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The Fall of Afghanistan: My Feelings

Watching the fall of Afghanistan on my tv and in my social media feed, I personally have many feelings about this situation.

On September 11, 2001, I was sixteen years old. I was sitting in my high school AP US History class watching the second tower falling live. Looking around that classroom, I realized my generation would bear the brunt of this war that was inevitably coming. I don’t think we think about how much our world has changed since 9/11 and because of 9/11. We know none of those changes are going away.

These changes include heightened security measures, conspiracy theorists reaching the top of the New York Times Best Sellers lists, and the multiple talking heads debating government policy, which will never disappear. These changes have made a lot of people money.
October 2001 began the fighting we all expected and honestly thought would come sooner, after 9/11. Since that point, the United States has been involved in multiple overseas wars with no strategic end. Seriously, there is no end to terrorism. Terrorist is the second oldest profession next to sex worker.

President Trump began pulling out of Afghanistan during his administration, and President Biden is finishing the job he started. Seeing Kabul fall is tragic and heartbreaking. I should feel more heartbreak for the refugees or for the women and girls who will, most likely, become second-class citizens as they were under the Taliban’s earlier regime. However, I honestly feel more anger and heartbreak for the servicemembers who have been there.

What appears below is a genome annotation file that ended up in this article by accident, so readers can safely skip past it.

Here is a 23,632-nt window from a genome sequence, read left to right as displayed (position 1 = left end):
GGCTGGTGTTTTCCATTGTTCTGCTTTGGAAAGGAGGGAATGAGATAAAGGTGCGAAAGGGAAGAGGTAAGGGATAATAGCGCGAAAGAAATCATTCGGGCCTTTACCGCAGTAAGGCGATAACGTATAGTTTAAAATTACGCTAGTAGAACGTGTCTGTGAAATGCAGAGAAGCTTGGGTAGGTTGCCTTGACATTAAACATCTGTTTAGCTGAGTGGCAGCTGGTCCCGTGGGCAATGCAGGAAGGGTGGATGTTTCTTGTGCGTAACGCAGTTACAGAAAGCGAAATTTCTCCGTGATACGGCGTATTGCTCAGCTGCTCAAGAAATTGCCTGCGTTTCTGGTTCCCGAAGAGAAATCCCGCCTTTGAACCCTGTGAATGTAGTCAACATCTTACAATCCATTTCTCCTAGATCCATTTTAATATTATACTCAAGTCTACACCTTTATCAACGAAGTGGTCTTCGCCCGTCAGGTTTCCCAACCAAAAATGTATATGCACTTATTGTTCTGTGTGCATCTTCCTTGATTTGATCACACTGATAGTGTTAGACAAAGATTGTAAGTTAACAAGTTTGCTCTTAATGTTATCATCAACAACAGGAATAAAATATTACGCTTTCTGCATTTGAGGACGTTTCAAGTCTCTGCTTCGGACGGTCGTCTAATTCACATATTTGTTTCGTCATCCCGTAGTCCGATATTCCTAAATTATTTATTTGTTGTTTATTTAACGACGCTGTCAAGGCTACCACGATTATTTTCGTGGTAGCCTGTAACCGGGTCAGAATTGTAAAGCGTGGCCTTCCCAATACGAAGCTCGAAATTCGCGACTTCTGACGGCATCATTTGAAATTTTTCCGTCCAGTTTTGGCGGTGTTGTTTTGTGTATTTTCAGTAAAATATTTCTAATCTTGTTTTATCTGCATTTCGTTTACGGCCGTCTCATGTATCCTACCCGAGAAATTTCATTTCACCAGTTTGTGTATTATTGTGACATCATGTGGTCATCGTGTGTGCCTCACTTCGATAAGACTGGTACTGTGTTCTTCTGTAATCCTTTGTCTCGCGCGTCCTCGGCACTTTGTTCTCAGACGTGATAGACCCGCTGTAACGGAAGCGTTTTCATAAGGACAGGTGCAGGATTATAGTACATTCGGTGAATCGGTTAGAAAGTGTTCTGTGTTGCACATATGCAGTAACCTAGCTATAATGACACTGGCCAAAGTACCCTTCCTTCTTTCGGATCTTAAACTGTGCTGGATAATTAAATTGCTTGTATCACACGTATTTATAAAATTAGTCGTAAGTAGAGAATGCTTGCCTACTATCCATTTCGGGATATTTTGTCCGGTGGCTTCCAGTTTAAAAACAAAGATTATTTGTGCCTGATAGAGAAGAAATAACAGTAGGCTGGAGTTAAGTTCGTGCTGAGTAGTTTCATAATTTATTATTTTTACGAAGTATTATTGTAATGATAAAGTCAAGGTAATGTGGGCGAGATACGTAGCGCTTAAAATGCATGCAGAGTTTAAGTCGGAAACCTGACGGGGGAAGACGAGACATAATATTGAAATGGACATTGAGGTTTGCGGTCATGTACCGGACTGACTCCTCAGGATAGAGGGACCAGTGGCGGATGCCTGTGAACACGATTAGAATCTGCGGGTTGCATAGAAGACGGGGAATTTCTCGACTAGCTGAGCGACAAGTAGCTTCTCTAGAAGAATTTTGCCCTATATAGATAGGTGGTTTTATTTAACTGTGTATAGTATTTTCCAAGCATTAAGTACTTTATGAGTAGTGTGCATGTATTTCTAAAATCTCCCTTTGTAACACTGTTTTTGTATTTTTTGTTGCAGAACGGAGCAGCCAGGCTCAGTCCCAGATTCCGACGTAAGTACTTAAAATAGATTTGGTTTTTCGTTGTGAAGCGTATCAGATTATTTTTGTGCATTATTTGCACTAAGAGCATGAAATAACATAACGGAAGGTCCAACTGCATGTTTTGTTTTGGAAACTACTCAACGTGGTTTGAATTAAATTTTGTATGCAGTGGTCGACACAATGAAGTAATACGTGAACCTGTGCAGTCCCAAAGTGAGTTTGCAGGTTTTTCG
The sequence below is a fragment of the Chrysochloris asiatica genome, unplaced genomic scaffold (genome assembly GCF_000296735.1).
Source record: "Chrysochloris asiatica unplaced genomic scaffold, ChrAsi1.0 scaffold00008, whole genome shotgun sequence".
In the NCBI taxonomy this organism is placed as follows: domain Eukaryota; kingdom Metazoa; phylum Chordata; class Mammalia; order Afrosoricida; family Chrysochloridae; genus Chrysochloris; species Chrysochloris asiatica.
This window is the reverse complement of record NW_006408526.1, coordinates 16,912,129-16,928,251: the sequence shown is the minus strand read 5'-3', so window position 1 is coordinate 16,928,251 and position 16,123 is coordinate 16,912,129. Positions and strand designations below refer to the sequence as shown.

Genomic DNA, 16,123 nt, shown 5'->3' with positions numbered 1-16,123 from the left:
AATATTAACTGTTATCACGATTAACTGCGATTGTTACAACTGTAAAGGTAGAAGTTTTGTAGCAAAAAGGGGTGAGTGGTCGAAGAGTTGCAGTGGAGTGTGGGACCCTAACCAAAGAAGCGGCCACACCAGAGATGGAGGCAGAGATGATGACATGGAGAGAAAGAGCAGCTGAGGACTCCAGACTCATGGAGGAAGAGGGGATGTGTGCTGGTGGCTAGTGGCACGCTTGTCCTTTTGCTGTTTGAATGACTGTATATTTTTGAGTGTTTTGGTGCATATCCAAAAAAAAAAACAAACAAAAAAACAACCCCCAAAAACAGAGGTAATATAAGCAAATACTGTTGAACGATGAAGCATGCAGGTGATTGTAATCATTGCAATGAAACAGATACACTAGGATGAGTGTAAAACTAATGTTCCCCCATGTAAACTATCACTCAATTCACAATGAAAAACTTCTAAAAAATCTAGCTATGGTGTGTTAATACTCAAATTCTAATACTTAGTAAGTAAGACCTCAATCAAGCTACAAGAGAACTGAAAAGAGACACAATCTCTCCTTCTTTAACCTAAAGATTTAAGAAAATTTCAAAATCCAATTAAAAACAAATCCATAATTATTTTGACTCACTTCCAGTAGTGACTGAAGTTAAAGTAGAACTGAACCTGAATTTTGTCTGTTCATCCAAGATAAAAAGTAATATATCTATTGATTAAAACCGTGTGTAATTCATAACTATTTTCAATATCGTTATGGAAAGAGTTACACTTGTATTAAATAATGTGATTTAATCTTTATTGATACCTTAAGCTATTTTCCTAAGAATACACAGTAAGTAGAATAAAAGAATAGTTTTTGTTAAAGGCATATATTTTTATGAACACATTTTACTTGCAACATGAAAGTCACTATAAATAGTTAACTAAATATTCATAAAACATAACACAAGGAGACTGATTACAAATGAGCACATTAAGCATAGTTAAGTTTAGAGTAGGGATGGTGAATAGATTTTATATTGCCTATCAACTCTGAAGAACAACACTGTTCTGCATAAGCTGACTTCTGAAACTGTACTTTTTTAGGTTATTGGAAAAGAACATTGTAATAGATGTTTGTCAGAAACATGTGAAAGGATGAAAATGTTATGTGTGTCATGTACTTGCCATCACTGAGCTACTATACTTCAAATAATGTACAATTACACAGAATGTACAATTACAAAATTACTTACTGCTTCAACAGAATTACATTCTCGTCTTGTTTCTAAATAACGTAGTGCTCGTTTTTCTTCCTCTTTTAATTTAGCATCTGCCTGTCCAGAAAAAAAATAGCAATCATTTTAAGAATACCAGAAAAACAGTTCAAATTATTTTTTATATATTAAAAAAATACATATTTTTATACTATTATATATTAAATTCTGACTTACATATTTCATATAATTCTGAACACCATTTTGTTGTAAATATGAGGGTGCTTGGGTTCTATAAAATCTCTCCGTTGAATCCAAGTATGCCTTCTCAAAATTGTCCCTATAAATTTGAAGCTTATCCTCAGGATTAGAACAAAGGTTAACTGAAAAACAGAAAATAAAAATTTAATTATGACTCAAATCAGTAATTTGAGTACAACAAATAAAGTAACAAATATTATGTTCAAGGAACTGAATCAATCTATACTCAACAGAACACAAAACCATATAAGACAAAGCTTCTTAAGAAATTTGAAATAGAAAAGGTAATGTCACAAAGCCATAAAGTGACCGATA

So many service members went to Afghanistan after 9/11 to catch Osama or defeat the terrorists that attacked us. Eventually, the mission became to train the Afghani Army to defend itself. But war has consequences. Many of these service members never came home, or they came home different people losing a piece of themselves over there. And now Afghanistan is seemingly back in the same position it was in back in 2001, ruled by the Taliban.

This feeling of pointlessness, at least on my part, doesn’t seem wrong. Why did people I know and care about go over there and fight when there was no victory or defeat at the end of it all? In 2007 I joined the US Army because I wanted to do something for my country. I was medically discharged 35 days later.

I am just wondering if anyone else is asking why the United States went to war with an idea without knowing what the end would be. What’s next?

If you would like to help here are some links you can check out:

National Center for PTSD

International Red Cross

International Rescue Committee

UN Refugee Agency

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